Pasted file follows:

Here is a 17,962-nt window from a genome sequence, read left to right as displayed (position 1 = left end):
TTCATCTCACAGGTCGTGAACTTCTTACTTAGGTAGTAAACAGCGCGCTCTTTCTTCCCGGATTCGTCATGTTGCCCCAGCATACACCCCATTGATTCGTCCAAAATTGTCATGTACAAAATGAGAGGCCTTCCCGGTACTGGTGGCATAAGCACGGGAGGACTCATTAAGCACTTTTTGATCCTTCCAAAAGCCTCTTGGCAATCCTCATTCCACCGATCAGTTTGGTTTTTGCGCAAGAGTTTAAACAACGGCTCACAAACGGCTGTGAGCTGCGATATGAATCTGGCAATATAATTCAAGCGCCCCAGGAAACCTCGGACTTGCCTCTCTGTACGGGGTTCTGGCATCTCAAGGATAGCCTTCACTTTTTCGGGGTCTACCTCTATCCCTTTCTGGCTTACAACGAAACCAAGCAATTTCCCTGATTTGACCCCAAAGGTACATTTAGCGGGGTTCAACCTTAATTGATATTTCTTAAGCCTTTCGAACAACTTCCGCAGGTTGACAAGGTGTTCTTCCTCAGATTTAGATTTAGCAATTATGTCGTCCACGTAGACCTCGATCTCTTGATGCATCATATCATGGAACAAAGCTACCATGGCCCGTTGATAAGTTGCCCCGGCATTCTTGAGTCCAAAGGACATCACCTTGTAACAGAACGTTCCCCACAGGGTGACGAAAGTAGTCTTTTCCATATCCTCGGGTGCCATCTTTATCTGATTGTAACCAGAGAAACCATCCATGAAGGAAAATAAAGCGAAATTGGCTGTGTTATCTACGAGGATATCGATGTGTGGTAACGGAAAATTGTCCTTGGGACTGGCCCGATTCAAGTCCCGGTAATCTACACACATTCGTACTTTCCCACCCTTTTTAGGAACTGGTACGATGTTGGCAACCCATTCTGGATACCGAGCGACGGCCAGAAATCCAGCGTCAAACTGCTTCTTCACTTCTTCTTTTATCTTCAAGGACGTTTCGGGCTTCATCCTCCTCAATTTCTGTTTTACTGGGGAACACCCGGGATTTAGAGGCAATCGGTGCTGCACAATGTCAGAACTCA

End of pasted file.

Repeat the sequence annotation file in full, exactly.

Here is a 17,962-nt window from a genome sequence, read left to right as displayed (position 1 = left end):
TTCATCTCACAGGTCGTGAACTTCTTACTTAGGTAGTAAACAGCGCGCTCTTTCTTCCCGGATTCGTCATGTTGCCCCAGCATACACCCCATTGATTCGTCCAAAATTGTCATGTACAAAATGAGAGGCCTTCCCGGTACTGGTGGCATAAGCACGGGAGGACTCATTAAGCACTTTTTGATCCTTCCAAAAGCCTCTTGGCAATCCTCATTCCACCGATCAGTTTGGTTTTTGCGCAAGAGTTTAAACAACGGCTCACAAACGGCTGTGAGCTGCGATATGAATCTGGCAATATAATTCAAGCGCCCCAGGAAACCTCGGACTTGCCTCTCTGTACGGGGTTCTGGCATCTCAAGGATAGCCTTCACTTTTTCGGGGTCTACCTCTATCCCTTTCTGGCTTACAACGAAACCAAGCAATTTCCCTGATTTGACCCCAAAGGTACATTTAGCGGGGTTCAACCTTAATTGATATTTCTTAAGCCTTTCGAACAACTTCCGCAGGTTGACAAGGTGTTCTTCCTCAGATTTAGATTTAGCAATTATGTCGTCCACGTAGACCTCGATCTCTTGATGCATCATATCATGGAACAAAGCTACCATGGCCCGTTGATAAGTTGCCCCGGCATTCTTGAGTCCAAAGGACATCACCTTGTAACAGAACGTTCCCCACAGGGTGACGAAAGTAGTCTTTTCCATATCCTCGGGTGCCATCTTTATCTGATTGTAACCAGAGAAACCATCCATGAAGGAAAATAAAGCGAAATTGGCTGTGTTATCTACGAGGATATCGATGTGTGGTAACGGAAAATTGTCCTTGGGACTGGCCCGATTCAAGTCCCGGTAATCTACACACATTCGTACTTTCCCACCCTTTTTAGGAACTGGTACGATGTTGGCAACCCATTCTGGATACCGAGCGACGGCCAGAAATCCAGCGTCAAACTGCTTCTTCACTTCTTCTTTTATCTTCAAGGACGTTTCGGGCTTCATCCTCCTCAATTTCTGTTTTACTGGGGAACACCCGGGATTTAGAGGCAATCGGTGCTGCACAATGTCAGAACTCA